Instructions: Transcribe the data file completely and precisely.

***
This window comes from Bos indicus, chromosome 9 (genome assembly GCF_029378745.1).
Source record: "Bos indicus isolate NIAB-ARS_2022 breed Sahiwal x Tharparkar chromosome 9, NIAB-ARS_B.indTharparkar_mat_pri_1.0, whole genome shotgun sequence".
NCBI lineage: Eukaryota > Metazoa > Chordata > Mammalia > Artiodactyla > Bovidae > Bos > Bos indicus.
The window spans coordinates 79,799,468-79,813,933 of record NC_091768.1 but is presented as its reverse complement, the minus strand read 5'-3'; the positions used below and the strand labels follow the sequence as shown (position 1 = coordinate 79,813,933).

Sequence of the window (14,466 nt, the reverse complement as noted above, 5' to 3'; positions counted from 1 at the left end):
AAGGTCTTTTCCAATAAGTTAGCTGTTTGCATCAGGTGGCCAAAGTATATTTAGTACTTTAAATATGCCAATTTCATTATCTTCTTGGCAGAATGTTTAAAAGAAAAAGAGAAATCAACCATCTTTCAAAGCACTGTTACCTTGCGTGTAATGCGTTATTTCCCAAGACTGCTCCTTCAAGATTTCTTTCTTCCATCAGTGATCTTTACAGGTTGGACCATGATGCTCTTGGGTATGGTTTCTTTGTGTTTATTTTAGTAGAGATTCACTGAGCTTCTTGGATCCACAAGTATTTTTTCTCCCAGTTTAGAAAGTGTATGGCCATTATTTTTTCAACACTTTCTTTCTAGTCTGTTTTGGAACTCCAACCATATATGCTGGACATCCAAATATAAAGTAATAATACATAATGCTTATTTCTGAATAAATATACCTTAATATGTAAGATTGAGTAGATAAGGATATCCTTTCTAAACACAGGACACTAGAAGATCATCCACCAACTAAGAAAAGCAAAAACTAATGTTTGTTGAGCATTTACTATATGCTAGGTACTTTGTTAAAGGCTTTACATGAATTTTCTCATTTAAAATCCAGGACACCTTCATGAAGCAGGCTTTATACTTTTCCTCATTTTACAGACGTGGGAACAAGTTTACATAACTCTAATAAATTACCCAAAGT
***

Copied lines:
This window comes from Bos indicus, chromosome 9 (genome assembly GCF_029378745.1).
Source record: "Bos indicus isolate NIAB-ARS_2022 breed Sahiwal x Tharparkar chromosome 9, NIAB-ARS_B.indTharparkar_mat_pri_1.0, whole genome shotgun sequence".
NCBI lineage: Eukaryota > Metazoa > Chordata > Mammalia > Artiodactyla > Bovidae > Bos > Bos indicus.
The window spans coordinates 79,799,468-79,813,933 of record NC_091768.1 but is presented as its reverse complement, the minus strand read 5'-3'; the positions used below and the strand labels follow the sequence as shown (position 1 = coordinate 79,813,933).

Sequence of the window (14,466 nt, the reverse complement as noted above, 5' to 3'; positions counted from 1 at the left end):
AAGGTCTTTTCCAATAAGTTAGCTGTTTGCATCAGGTGGCCAAAGTATATTTAGTACTTTAAATATGCCAATTTCATTATCTTCTTGGCAGAATGTTTAAAAGAAAAAGAGAAATCAACCATCTTTCAAAGCACTGTTACCTTGCGTGTAATGCGTTATTTCCCAAGACTGCTCCTTCAAGATTTCTTTCTTCCATCAGTGATCTTTACAGGTTGGACCATGATGCTCTTGGGTATGGTTTCTTTGTGTTTATTTTAGTAGAGATTCACTGAGCTTCTTGGATCCACAAGTATTTTTTCTCCCAGTTTAGAAAGTGTATGGCCATTATTTTTTCAACACTTTCTTTCTAGTCTGTTTTGGAACTCCAACCATATATGCTGGACATCCAAATATAAAGTAATAATACATAATGCTTATTTCTGAATAAATATACCTTAATATGTAAGATTGAGTAGATAAGGATATCCTTTCTAAACACAGGACACTAGAAGATCATCCACCAACTAAGAAAAGCAAAAACTAATGTTTGTTGAGCATTTACTATATGCTAGGTACTTTGTTAAAGGCTTTACATGAATTTTCTCATTTAAAATCCAGGACACCTTCATGAAGCAGGCTTTATACTTTTCCTCATTTTACAGACGTGGGAACAAGTTTACATAACTCTAATAAATTACCCAAAGT